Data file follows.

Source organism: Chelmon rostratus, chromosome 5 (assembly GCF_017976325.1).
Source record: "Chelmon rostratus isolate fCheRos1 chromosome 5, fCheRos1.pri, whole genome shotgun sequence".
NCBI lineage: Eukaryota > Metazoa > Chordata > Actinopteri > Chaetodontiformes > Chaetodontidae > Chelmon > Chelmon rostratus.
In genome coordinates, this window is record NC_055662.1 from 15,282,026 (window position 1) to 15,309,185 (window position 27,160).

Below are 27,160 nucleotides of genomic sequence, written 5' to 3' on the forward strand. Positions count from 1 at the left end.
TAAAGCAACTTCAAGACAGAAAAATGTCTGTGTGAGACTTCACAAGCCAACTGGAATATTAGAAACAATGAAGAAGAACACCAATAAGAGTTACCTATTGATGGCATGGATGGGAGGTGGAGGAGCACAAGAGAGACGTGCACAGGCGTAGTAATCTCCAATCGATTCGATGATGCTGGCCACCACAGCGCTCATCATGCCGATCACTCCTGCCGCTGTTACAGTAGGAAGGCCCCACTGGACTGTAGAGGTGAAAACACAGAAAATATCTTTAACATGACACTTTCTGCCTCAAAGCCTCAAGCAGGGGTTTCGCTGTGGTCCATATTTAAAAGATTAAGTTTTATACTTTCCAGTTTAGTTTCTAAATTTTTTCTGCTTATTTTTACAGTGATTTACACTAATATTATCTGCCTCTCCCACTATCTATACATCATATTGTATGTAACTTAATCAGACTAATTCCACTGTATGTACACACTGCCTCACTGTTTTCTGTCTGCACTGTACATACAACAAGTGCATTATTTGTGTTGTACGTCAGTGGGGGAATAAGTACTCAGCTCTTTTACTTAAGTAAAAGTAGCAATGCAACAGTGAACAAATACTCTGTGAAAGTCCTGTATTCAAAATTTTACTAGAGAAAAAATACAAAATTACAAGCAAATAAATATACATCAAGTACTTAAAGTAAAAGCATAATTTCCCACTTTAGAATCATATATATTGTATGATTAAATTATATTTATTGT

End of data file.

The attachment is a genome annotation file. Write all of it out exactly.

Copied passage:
Source organism: Chelmon rostratus, chromosome 5 (assembly GCF_017976325.1).
Source record: "Chelmon rostratus isolate fCheRos1 chromosome 5, fCheRos1.pri, whole genome shotgun sequence".
NCBI lineage: Eukaryota > Metazoa > Chordata > Actinopteri > Chaetodontiformes > Chaetodontidae > Chelmon > Chelmon rostratus.
In genome coordinates, this window is record NC_055662.1 from 15,282,026 (window position 1) to 15,309,185 (window position 27,160).

Below are 27,160 nucleotides of genomic sequence, written 5' to 3' on the forward strand. Positions count from 1 at the left end.
TAAAGCAACTTCAAGACAGAAAAATGTCTGTGTGAGACTTCACAAGCCAACTGGAATATTAGAAACAATGAAGAAGAACACCAATAAGAGTTACCTATTGATGGCATGGATGGGAGGTGGAGGAGCACAAGAGAGACGTGCACAGGCGTAGTAATCTCCAATCGATTCGATGATGCTGGCCACCACAGCGCTCATCATGCCGATCACTCCTGCCGCTGTTACAGTAGGAAGGCCCCACTGGACTGTAGAGGTGAAAACACAGAAAATATCTTTAACATGACACTTTCTGCCTCAAAGCCTCAAGCAGGGGTTTCGCTGTGGTCCATATTTAAAAGATTAAGTTTTATACTTTCCAGTTTAGTTTCTAAATTTTTTCTGCTTATTTTTACAGTGATTTACACTAATATTATCTGCCTCTCCCACTATCTATACATCATATTGTATGTAACTTAATCAGACTAATTCCACTGTATGTACACACTGCCTCACTGTTTTCTGTCTGCACTGTACATACAACAAGTGCATTATTTGTGTTGTACGTCAGTGGGGGAATAAGTACTCAGCTCTTTTACTTAAGTAAAAGTAGCAATGCAACAGTGAACAAATACTCTGTGAAAGTCCTGTATTCAAAATTTTACTAGAGAAAAAATACAAAATTACAAGCAAATAAATATACATCAAGTACTTAAAGTAAAAGCATAATTTCCCACTTTAGAATCATATATATTGTATGATTAAATTATATTTATTGT